Ray Bitar has posted bail and was granted his release from jail after spending the past week behind bars.
Making his fourth appearance before a judge since voluntarily surrendering to federal authorities seven days ago, the Full Tilt CEO was able to meet enhanced bail requirements that included an increase in the total cash and property to be posted from $1 million to $2 million and electronic home-monitoring. Previous bond requirements of surrendering his passport to the court and limited travel between New York and California remained unchanged.
On Friday, prosecutors had objected to Bitar’s release by filing a motion for pretrial detention in hopes of keeping the alleged
global ponzi scheme perpetrator behind bars until trial. In arguing for his detention, prosecutors said that Bitar had assets in the millions of dollars in overseas banks which
presented a risk of flight that could not be addressed by any bail conditions. The court filing also made note of the fact that Bitar remained on the lam for more than 14 months and that the additional charges in the superseding indictment–which came as a surpise to Bitar and his attorneys–are much more severe and could see Bitar incarcerated up to 145 years.
However, prosecutors buckled on their insistence of no bail in Monday’s hearing, agreeing to the enhanced bond provisions and a further requirement that Bitar list his complete assets–both in the U.S. and abroad. The government cited several possible accounts in Germany, Ireland and the Channel Islands. The 40-year-old poker player turned CEO has 48 hours in which to disclose those assets, as well as prove the $1 million value of a warehouse he owns in San Dimas that will be used to secure a portion of the bail.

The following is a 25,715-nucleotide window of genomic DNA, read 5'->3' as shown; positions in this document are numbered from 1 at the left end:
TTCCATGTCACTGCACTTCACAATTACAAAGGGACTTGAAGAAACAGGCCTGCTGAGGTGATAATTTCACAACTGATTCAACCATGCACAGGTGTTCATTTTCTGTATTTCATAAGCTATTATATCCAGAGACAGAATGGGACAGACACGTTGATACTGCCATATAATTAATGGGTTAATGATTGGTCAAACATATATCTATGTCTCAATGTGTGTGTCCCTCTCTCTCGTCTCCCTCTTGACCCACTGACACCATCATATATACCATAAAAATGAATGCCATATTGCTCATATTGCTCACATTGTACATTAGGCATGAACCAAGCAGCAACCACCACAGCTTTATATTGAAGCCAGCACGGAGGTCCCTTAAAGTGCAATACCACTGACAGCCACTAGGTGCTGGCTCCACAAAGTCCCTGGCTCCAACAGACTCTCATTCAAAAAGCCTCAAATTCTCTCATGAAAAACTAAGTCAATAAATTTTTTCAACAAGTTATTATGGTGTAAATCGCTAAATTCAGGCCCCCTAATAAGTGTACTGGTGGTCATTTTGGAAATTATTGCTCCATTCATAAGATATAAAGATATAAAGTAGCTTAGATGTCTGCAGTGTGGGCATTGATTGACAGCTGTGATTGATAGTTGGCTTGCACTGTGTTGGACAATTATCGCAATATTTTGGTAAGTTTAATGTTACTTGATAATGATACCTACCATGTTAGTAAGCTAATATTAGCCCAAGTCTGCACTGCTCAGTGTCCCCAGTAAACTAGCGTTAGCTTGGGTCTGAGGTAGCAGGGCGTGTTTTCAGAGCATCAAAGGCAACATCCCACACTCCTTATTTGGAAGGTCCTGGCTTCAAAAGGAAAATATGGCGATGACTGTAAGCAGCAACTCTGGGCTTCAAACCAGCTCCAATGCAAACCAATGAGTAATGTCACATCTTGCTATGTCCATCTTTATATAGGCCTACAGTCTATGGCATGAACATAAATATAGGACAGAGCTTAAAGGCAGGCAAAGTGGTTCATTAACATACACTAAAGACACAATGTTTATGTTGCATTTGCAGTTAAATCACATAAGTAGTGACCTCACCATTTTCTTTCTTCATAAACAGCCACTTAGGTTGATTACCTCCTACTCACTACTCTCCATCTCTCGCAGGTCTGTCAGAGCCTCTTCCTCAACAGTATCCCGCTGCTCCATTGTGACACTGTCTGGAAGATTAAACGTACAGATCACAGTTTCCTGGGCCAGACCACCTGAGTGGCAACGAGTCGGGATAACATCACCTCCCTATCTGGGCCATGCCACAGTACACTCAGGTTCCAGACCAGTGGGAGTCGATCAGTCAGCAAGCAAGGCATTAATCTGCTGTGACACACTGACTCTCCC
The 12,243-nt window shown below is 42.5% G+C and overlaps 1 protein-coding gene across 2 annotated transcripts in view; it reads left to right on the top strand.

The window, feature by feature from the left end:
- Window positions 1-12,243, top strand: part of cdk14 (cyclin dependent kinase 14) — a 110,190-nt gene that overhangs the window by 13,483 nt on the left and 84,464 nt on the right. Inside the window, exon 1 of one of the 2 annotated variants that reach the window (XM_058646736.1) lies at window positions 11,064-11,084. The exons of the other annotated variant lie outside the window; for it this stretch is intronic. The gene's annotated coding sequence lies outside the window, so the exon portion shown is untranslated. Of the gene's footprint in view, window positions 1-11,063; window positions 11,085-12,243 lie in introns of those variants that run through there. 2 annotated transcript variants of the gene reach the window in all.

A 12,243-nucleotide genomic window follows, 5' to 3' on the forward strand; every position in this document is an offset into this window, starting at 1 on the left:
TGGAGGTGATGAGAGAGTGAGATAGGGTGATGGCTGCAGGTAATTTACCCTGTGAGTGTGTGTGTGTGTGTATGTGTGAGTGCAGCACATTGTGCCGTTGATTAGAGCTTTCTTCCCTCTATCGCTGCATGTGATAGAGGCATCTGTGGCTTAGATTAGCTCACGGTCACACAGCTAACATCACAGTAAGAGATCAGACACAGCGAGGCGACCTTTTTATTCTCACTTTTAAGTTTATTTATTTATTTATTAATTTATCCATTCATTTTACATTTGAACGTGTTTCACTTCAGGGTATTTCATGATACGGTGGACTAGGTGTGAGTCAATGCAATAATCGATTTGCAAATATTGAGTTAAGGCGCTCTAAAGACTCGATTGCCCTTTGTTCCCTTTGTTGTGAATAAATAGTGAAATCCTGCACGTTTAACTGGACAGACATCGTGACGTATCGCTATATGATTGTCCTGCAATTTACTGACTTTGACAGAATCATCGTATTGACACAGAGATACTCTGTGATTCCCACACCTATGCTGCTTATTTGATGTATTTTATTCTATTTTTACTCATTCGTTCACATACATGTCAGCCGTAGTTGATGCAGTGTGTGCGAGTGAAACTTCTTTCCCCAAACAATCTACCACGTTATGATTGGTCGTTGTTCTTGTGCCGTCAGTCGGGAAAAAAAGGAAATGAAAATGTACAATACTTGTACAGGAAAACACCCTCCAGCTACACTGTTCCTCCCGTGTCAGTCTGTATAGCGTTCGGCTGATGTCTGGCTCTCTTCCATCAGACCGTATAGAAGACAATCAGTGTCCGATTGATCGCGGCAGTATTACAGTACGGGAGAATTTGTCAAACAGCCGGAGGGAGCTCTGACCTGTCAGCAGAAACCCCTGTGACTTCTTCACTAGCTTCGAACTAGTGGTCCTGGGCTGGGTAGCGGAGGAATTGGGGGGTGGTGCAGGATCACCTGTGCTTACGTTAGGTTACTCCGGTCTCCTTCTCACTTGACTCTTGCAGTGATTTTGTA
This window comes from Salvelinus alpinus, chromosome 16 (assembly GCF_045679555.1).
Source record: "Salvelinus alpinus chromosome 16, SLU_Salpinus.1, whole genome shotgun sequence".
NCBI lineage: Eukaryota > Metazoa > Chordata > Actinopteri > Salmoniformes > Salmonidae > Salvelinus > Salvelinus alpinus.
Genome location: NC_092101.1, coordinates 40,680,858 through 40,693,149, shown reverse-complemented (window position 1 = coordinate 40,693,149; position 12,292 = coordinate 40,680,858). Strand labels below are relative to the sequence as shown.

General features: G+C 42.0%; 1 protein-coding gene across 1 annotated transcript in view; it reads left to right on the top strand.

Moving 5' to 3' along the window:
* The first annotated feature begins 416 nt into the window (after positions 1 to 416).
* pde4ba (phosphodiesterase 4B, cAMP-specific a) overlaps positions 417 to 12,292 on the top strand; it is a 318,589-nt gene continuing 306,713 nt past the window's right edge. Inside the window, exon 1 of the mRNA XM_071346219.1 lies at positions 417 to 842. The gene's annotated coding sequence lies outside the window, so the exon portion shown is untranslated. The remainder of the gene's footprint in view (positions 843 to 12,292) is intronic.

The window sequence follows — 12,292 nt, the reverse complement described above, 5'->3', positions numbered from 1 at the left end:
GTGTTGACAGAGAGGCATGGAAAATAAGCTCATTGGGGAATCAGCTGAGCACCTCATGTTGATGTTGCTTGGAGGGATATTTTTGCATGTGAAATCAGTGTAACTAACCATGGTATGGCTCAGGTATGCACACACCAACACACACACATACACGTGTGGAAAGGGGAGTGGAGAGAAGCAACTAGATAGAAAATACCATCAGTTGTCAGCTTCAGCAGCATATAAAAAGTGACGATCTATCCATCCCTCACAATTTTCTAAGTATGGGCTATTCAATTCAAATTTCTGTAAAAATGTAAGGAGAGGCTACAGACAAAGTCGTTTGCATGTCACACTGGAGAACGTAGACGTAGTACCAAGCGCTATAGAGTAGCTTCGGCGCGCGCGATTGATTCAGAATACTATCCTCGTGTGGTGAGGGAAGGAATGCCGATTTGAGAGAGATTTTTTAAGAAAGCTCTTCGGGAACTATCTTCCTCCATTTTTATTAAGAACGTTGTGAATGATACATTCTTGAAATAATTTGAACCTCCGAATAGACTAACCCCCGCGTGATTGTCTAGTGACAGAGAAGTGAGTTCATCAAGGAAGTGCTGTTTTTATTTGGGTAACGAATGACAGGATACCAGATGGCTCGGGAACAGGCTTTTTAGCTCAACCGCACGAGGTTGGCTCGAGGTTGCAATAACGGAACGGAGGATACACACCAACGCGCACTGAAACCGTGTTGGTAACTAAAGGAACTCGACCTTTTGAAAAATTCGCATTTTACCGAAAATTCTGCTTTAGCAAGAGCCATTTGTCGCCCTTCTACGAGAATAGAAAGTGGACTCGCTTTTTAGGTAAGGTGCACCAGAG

The bond hearing was heard by Judge Paul Engelmayer, who also presided over Friday’s hearing and made a ruling to keep Bitar locked up over the weekend. Engelmayer felt that Judge Kaplan, who is the appointed judge on the Black Friday case, should have decided on the bond issue. But Kaplan recused himself from Bitar’s case because prior to his stint as a federal judge, he was a partner at Paul, Weiss, the firm that is representing Bitar. For that reason, the charges against Bitar will likely be severed from those of co-defendant Nelson Burtnick, the Full Tilt payment processor who was also charged on the superseding indictment. Bitar’s case will be raffled to another federal judge.
At the close of the bond proceeding, Engelmayer permitted Bitar’s speedy trial rights to receive an exclusion of one month to allow his lawyers time to bone up on the additional allegations spelled out in the superseding indictment. The judge was also hopeful that the parties could begin discussions on possible plea bargain deals.